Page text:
Making Love Stay

Love isn’t a decision. It’s a feeling. If we could decide who we loved, it would be much simpler, but much less magical”      – Trey  Parker    

I came across an article stating the following:

Love is not a feeling, love is a decision you make and continue to make in order to create an experience that is described as love. Love is not something that happens to you but something that you make happen to you and happen to others. Love is something that grows from your actions and decisions.” ~ Grant Cardone

 I wholeheartedly disagree.

When it comes to love, I don’t think we have the slightest amount of say in the matter. It truly would be so much simpler if we did. But love doesn’t work that way, at least it doesn’t for me.

I don’t believe we can create it as an experience or something that we can make happen. If, however, we replace love with relationship or marriage, then yes, I completely agree. But I think it is almost impossible for a relationship or marriage to continue to grow when the feeling has changed into a version that no longer serves either person. Or, it is only serving one and stifling the other. Love, the experience of love, at least my experience of love, has been anything but a decision I was given to make.

I think the essence of our relationships is how we love. This is a decision we have to make, and it is a crucial one. If we don’t decide how we love, if we don’t work like hell to cultivate love, then that love succumbs to complacency…and that is most assuredly how you will convince love not to stay.

The whole thing is just complicated. There are so many types, shades, and degrees of love. Love changes- it evolves, it transforms, it wanes, it conforms, it transcends, it destroys.

But love’s one constant? It most definitely does not wait to be chosen. It’s a bit too cheeky for that. It points, it aims, and it shoots. Think about it. Have you ever seen a picture of cupid sitting passively, arrow in lap, pleading, “Pick me!”?

“Love isn’t a decision. It’s a feeling. If we could decide who we loved, it would be much simpler, but much less magical” ~ Trey Parker    

It can be a fickle thing, love, and it can also be relentlessly loyal. It can take hold of us, penetrate our soul and overtake every aspect of our lives. It can prove itself to be as essential as our first breath, but its absence can feel indistinguishable from our last. Love, unrequited, feels like a fate much worse than death.

Unrequited love. God, if this was only a decision we could make- just decide we no longer love someone who isn’t reciprocating our love or force ourselves to reciprocate it for someone in a way we know they deserve. It just doesn’t work that way. We can try to force it, generate more of it, resist it, or diminish it.  Most of us have done all of the above. We hold on too tightly or let it go out of fear- fear of hurting someone or getting hurt, of losing someone or being left. We fool ourselves into believing that we can conjure up more, that we can practice love and get better at it, that we can keep rehearsing until the feeling takes hold and we no longer have to think about what the next steps are.  It will guide us, without effort or thought….or feeling.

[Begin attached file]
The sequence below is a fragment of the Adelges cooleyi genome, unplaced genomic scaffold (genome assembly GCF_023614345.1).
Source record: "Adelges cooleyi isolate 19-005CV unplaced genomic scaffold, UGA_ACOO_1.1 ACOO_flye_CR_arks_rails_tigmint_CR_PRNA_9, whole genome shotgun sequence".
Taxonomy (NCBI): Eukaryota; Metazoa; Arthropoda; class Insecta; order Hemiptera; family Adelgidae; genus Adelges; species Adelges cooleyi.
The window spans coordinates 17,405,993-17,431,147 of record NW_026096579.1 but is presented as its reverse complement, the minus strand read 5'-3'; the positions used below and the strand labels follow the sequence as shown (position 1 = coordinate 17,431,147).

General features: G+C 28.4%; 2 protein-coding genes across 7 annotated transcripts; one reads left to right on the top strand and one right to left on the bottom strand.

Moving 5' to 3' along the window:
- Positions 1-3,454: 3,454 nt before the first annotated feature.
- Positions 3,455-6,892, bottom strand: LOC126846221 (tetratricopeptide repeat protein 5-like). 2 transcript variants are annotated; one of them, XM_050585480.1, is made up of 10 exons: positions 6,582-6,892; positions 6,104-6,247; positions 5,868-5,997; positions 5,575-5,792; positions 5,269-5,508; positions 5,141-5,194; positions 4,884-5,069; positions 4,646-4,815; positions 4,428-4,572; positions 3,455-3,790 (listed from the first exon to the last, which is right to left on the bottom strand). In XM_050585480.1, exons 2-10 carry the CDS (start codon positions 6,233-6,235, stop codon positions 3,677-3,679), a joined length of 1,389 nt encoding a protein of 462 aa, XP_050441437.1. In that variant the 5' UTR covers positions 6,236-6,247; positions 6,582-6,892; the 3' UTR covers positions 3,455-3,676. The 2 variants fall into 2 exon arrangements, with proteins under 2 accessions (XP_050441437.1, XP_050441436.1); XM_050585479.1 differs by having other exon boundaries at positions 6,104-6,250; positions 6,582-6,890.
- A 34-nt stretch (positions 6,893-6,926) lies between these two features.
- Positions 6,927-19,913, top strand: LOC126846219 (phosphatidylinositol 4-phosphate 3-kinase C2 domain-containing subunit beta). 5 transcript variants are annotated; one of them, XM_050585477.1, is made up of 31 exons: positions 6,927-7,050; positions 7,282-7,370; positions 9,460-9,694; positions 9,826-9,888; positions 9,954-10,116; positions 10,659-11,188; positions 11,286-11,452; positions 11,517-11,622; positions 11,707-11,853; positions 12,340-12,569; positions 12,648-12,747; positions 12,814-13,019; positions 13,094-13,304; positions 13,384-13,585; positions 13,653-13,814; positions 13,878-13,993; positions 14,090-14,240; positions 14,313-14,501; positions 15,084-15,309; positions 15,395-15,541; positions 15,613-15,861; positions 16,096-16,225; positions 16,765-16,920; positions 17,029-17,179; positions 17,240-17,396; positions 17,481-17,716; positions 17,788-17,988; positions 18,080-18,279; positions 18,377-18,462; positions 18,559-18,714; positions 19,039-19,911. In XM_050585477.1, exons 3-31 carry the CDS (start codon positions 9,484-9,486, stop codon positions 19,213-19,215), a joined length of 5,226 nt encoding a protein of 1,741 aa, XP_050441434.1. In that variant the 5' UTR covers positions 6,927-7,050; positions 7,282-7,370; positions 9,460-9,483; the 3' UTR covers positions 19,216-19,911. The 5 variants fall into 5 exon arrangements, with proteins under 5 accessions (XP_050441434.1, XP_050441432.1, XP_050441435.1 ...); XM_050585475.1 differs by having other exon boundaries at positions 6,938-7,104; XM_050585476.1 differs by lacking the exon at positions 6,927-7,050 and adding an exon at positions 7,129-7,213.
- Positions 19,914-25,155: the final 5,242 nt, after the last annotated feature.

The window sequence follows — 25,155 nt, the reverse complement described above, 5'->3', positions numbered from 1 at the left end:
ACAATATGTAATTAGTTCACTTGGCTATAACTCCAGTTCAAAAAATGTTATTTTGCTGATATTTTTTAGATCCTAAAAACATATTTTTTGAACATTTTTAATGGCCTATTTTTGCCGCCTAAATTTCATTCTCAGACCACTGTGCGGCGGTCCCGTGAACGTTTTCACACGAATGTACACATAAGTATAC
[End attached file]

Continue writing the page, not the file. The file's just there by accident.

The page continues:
I always find it interesting when people throw around the term ‘unconditional love’ as if it is something that is attainable for the average person in any given relationship. I think most would agree that the closest thing to it in the human experience would be the love between and parent and child. But the reality is, there are always conditions. There are conditions we must set for others in exchange for receiving our love. Distancing ourselves from abusive relationships with our parents, for example, is a condition that most of us will establish if we are unfortunate enough to have to make this decision. But this does not mean that our love for them is diminished, it just represents the boundaries we have to set for our survival if nothing else. Some might say that this type of relationship and abuse actually morphs their love into hate. I understand this and have experienced it to some level. But, as previously stated, I believe this hate can only exist because of the immense love that preceded it (see blog post, “Love & Hate”).

For most all other relationships, love is most definitely conditional, but I do not think it is optional. We can try to force it, generate more of it, resist it, or diminish it.  Most of us have done all of these. We hold on tightly or let it go out of fear- fear of hurting someone, of getting hurt, of losing someone, of being left. We fool ourselves into believing that we can conjure up more, that we can practice love and get better at it, that we can keep rehearsing until the feeling takes hold and we no longer have to think about what the next steps are.  It will guide us, without effort or thought….or feeling.

Is this still love? It is a version of love. But I think it is a love programmed to stay in a relationship, not the kind, the true and enduring kind, that will make love stay. It is a residual love. It is a muted shade of love, faded into something that can still be beautiful, but only when seen with no way to compare it to what it once was. It is a love that will forever long to radiate beyond the superficial, to expose its depth, its layers, and its brilliance.

It is love, but it is not the love I would wish for the ones I love, and it is not the love I want from the ones who do not truly feel love for me.

“Love is the ultimate outlaw. It just won’t adhere to any rules. The most any of us can do is to sign on as its accomplice. Instead of vowing to honor and obey, maybe we should swear to aid and abet.”    – Tom Robbins

To access Dave Cardone’s article: Love: Decision or Feeling

http://www.huffingtonpost.com/grant-cardone/love-is-a-decision_b_166177.html

 

 

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